SI Vault
A roundup of the sports information of the week
March 08, 1971
BASKETBALL—NBA: Milwaukee beat the San Francisco Warriors 118-107 to clinch a tie for its divisional title with 14 games remaining. Oscar Robertson, the new club assist-record holder paced the Bucks' 12th consecutive win with 26 points, one more than Lew Alcindor. The Midwest leaders then won the title by beating San Diego 139-104. In the Central Division, Atlanta lost to Boston 136-129 but beat Portland 118-107 and Buffalo 134-117 to move into second place, half a game ahead of Cincinnati (page 26). New York led Philadelphia by 4� games in the Atlantic Division while Los Angeles had an 8�-game lead over San Francisco in the Pacific race.
Decrease font Decrease font
Enlarge font Enlarge font
March 08, 1971

A Roundup Of The Sports Information Of The Week

View CoverRead All Articles View This Issue
1 2

TRACK & FIELD—At the AAU championships held in Madison Square Garden and Columbia University's bubble, FRANK SHORTER missed the world indoor record by .8 of a second in the three-mile run. His time: 13:10.6. DICK RAILSBACK won the pole vault with 17'6�", less than two inches short of the pending record. In the 35-pound weight throw, world-record holder GEORGE FRENN posted the second-best indoor mark of the season with 71'3�", beating runner-up Al Schoterman by almost four feet. Yugoslavia's SNEZANA HREPEVNIK shattered the meet record in the women's high-jump with a 6'�" leap, erasing Debbie Brill's mark by slightly more than an inch. World-record holder WILLIE DAVENPORT continued his monopoly of the AAU 60-yard hurdles, winning his third in a row and fifth in six years with a 7.0 clocking. Davenport either owns or snares seven world marks. Leon Coleman, frequent runner-up to Davenport, was second. JEAN-LOUIS RAVELOMANANTSOA ended Charlie Green's two-year reign in the 60-yard dash, nipping him by a step in 6.1. ABBY HOFFMAN of Canada overtook Cheryl Toussaint on the final lap to win the women's 880-yard run in 2:08.7.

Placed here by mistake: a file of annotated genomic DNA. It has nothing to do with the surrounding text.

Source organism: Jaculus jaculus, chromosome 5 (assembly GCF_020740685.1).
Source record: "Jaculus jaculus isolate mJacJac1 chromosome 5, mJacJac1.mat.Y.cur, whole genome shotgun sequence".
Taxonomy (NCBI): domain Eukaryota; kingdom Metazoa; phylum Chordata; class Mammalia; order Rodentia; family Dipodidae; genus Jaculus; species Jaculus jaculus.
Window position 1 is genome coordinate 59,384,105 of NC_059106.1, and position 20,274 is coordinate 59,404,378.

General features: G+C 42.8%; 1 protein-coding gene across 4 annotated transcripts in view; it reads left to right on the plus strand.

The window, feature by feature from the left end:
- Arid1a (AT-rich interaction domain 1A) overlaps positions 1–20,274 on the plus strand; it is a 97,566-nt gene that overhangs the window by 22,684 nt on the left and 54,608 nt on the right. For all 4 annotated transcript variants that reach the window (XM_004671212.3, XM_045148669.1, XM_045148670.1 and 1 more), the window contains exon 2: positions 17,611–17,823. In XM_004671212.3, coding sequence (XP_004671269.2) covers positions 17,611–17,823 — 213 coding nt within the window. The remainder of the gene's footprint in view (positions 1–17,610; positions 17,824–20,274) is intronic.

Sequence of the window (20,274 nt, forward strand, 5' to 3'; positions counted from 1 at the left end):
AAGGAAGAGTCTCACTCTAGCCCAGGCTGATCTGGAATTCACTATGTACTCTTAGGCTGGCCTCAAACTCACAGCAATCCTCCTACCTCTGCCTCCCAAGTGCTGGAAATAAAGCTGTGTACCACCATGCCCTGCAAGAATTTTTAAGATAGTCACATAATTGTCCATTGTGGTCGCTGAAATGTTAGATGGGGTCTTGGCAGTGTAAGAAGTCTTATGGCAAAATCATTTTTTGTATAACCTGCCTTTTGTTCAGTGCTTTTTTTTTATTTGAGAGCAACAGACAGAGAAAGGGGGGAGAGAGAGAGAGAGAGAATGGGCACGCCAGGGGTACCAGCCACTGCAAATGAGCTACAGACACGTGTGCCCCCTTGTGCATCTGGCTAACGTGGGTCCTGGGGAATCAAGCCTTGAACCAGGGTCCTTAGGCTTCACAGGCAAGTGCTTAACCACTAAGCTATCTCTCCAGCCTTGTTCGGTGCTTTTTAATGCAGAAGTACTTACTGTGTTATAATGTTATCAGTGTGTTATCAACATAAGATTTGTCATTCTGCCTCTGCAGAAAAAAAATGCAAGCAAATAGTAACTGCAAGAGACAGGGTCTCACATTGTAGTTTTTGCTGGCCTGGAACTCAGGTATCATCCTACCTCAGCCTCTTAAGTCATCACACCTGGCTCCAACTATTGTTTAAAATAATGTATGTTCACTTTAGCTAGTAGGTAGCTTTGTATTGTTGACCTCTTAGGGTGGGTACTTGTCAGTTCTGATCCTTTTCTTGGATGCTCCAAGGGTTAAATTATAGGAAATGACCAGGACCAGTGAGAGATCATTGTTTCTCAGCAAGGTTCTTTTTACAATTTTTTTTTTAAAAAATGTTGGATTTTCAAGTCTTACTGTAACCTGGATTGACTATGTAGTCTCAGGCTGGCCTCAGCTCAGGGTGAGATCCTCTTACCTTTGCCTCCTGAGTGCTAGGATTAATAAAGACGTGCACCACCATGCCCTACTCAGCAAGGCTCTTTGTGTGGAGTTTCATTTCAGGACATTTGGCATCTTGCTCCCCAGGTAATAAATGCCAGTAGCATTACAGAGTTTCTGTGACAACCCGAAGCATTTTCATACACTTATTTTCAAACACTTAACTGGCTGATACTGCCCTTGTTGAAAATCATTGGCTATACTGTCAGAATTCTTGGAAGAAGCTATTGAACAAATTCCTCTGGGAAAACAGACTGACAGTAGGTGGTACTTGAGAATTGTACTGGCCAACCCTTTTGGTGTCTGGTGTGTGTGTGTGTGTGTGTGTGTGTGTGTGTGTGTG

Hildegard Falck of West Germany won the 800 meters in 2:03.3 in the finals of the German indoor championships at Kiel, surpassing the world record of 2:05.3 set by East Germany's Barbara Wieck.

The UNIVERSITY OF PITTSBURGH, with Jerry Richey running a 3:59.7 anchor mile, set an American indoor record of 9:39.7 for the distance medley relay at the University of Delaware Invitational.

MILEPOSTS—NAMED: UPTON BELL, son of Bert Bell, late commissioner of the National Football League, as general manager of the Bay State (formerly Boston) Patriots. Bell, 33, who started as a ticket department assistant and rose to director of player personnel in 10 years with the Baltimore Colts, is the youngest general manager in the NFL's history. He replaces George Sauer, who becomes the club's chief scout in the Southwest.

BARRED: American tennis star ARTHUR ASHE from playing in the South Africa Open, for the third consecutive year, because "he is still persona non grata," according to Frank Waring, Minister of Sport.

RESIGNED: JOHNNY LONGDEN, as a trainer for the Frank McMahon Stables, where Longden worked after stepping down as a jockey five years ago. Longden's son Vance succeeds him.

DIED: GUY JOSEPH (Red) MACKEY, 65, dean of the Big Ten athletic directors; at Lafayette, Ind. During Mackey's 29-year career, Purdue's athletic facilities grew to include a $5.5 million, 14,000-seat basketball arena and a 69,000-seat football stadium—all without state appropriations.

DIED: CHARLES ARNOLD (Chick) GANDIL, 82, the reputed ringleader of the Chicago Black Sox scandal of the 1919 World Series; in a convalescent home at Calistoga, Calif. Gandil died nearly three months ago but his death went unnoticed until last week, because his local obituary merely listed him as being a retired plumber.

1 2